Survival Skills

Even as consumers gain more ability to dodge ads, solid creative content can penetrate. That was a common theme during the Clio Festival last week. Accepting the Lifetime Achievement Award, Bartle Bogle Hegarty co-founder John Hegarty said, “Our future will only be guaranteed if we deliver a better product. … The biggest threat to our industry isn’t TiVo. It’s the quality of our work.” Tham Khai Meng of Ogilvy & Mather in Singapore, print jury chair, said in a talk that a creative revolution was occurring in the East, much like New York in the 1950s, as East and West draw on each other for inspiration. Mark Tutssel, TV & Cinema jury chair and Leo Burnett deputy chief creative officer, offered one solution to retaining consumer attention: make ads irresistibly entertaining through captivating visual styles, such as Honda’s “Grrr” spot and Apple’s “Silhouette” ads (to illustrate his point, he inserted himself into a Silhouette ad, above). And Ty Montague, Content & Contact jury chair and co-president of JWT in New York, said integrated and innovative campaigns such as the gold-Clio-winning Rainier beer effort will survive in an increasingly competitive ad landscape because they are “invited into people’s lives” rather than pushed on them.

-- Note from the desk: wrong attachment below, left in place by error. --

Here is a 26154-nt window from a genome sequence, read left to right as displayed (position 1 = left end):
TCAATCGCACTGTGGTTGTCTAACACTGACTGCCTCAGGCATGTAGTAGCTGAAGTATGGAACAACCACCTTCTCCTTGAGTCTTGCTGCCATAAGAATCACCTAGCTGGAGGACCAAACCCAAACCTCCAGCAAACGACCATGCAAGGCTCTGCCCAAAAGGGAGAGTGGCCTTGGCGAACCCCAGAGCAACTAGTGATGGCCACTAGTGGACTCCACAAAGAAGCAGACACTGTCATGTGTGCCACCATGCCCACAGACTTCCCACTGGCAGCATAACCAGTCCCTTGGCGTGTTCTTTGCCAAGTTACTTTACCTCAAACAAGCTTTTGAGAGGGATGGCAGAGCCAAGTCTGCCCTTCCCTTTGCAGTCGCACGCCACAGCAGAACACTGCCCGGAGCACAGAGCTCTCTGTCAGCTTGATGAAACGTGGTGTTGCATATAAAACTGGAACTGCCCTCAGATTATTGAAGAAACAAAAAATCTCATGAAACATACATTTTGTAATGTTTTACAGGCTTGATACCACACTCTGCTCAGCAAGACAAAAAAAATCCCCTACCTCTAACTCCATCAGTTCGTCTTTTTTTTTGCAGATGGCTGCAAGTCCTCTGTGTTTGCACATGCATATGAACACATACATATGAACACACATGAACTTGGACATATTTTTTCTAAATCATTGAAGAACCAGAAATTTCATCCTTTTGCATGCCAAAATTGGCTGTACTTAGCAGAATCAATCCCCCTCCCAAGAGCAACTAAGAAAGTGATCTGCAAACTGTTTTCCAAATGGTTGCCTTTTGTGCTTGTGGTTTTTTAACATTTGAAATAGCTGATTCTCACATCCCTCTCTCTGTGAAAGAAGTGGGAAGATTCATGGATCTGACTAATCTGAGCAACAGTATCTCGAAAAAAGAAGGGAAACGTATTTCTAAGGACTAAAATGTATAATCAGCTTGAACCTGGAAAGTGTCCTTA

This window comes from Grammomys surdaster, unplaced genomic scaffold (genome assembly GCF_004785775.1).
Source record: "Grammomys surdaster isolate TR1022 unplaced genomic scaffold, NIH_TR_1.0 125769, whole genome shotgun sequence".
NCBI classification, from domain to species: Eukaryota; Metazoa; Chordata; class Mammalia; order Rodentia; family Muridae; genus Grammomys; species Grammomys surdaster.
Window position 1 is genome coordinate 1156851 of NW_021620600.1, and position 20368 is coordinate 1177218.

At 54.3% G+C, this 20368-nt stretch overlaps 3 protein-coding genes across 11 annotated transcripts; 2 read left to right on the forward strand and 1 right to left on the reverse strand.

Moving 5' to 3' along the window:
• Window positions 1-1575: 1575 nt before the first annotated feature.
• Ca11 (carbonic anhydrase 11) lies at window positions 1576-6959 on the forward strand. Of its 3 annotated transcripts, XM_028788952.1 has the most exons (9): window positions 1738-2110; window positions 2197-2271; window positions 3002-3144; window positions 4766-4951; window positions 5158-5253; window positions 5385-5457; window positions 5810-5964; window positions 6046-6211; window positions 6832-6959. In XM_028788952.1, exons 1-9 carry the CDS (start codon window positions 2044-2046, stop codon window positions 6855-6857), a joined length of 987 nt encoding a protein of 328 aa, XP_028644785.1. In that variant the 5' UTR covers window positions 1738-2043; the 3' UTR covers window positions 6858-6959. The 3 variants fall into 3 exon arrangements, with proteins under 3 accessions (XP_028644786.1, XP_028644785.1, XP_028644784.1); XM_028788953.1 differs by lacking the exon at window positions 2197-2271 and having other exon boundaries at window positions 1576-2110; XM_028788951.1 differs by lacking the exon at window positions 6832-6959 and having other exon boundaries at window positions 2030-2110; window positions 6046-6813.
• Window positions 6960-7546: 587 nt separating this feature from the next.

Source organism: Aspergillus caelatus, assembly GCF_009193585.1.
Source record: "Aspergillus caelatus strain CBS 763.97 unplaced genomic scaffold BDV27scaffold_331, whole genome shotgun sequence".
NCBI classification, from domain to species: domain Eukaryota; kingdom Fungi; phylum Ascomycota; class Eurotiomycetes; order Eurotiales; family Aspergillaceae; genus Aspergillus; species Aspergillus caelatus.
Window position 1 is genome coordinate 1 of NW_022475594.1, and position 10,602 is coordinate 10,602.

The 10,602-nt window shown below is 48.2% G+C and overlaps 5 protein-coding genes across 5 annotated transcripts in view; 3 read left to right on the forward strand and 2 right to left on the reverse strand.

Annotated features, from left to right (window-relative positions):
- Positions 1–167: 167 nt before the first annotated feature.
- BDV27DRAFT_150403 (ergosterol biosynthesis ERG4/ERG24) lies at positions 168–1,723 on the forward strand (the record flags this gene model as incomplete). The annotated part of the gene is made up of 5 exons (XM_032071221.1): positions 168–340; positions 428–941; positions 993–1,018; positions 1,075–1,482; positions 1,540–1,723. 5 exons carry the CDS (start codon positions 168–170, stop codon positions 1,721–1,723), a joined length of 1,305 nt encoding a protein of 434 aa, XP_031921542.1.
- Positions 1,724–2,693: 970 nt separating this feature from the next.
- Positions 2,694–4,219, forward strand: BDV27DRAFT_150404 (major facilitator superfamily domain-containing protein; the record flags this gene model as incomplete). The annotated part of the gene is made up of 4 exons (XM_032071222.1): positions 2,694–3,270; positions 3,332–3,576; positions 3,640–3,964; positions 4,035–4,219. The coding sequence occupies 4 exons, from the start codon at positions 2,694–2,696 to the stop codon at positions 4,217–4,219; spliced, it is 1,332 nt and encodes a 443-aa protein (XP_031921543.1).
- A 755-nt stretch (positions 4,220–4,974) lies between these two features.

Content & Contact Debate

One of the most talked about Content & Contact entries at the Clios wasn’t given an award. It was a shortlist entry for Filipino shampoo Rejoice. Starcom created a hair-flip dance move and a catchy pop song, spawning a gold record and music video. At a talk at the Clios, Montague discussed the decision when an audience member asked him about foreign entries. Did the all-male, all-U.S. jury miss the message? Montague said no. Explaining that the dance reminded some jurors of the Macarena, Montague says, “It was clearly a massive success. But in the end, we thought other work was more innovative and broke new ground. I don’t know whether it was the right decision or not.”